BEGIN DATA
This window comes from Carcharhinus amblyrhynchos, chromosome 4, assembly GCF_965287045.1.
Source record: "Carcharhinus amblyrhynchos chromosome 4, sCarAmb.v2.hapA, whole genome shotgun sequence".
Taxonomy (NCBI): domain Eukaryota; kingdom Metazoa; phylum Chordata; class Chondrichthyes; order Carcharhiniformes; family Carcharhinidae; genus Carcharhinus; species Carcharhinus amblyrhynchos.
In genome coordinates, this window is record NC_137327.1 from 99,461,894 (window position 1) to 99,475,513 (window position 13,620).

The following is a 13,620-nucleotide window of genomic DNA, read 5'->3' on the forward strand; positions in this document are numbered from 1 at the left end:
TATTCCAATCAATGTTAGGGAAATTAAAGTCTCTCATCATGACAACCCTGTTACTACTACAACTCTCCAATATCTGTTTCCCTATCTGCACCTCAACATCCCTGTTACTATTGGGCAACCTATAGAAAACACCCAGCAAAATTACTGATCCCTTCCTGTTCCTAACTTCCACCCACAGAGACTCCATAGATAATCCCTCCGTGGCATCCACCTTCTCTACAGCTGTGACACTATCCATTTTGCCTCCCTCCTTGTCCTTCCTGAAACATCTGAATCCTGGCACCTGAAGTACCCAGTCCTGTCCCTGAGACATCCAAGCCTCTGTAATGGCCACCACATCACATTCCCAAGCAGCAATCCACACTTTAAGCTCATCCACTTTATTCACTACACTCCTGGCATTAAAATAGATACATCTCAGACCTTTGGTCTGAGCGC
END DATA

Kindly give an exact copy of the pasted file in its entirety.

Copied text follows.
This window comes from Carcharhinus amblyrhynchos, chromosome 4, assembly GCF_965287045.1.
Source record: "Carcharhinus amblyrhynchos chromosome 4, sCarAmb.v2.hapA, whole genome shotgun sequence".
Taxonomy (NCBI): domain Eukaryota; kingdom Metazoa; phylum Chordata; class Chondrichthyes; order Carcharhiniformes; family Carcharhinidae; genus Carcharhinus; species Carcharhinus amblyrhynchos.
In genome coordinates, this window is record NC_137327.1 from 99,461,894 (window position 1) to 99,475,513 (window position 13,620).

The following is a 13,620-nucleotide window of genomic DNA, read 5'->3' on the forward strand; positions in this document are numbered from 1 at the left end:
TATTCCAATCAATGTTAGGGAAATTAAAGTCTCTCATCATGACAACCCTGTTACTACTACAACTCTCCAATATCTGTTTCCCTATCTGCACCTCAACATCCCTGTTACTATTGGGCAACCTATAGAAAACACCCAGCAAAATTACTGATCCCTTCCTGTTCCTAACTTCCACCCACAGAGACTCCATAGATAATCCCTCCGTGGCATCCACCTTCTCTACAGCTGTGACACTATCCATTTTGCCTCCCTCCTTGTCCTTCCTGAAACATCTGAATCCTGGCACCTGAAGTACCCAGTCCTGTCCCTGAGACATCCAAGCCTCTGTAATGGCCACCACATCACATTCCCAAGCAGCAATCCACACTTTAAGCTCATCCACTTTATTCACTACACTCCTGGCATTAAAATAGATACATCTCAGACCTTTGGTCTGAGCGC